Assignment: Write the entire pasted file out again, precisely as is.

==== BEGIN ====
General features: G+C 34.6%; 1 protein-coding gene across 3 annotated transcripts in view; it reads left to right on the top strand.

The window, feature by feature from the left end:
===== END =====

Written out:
General features: G+C 34.6%; 1 protein-coding gene across 3 annotated transcripts in view; it reads left to right on the top strand.

The window, feature by feature from the left end: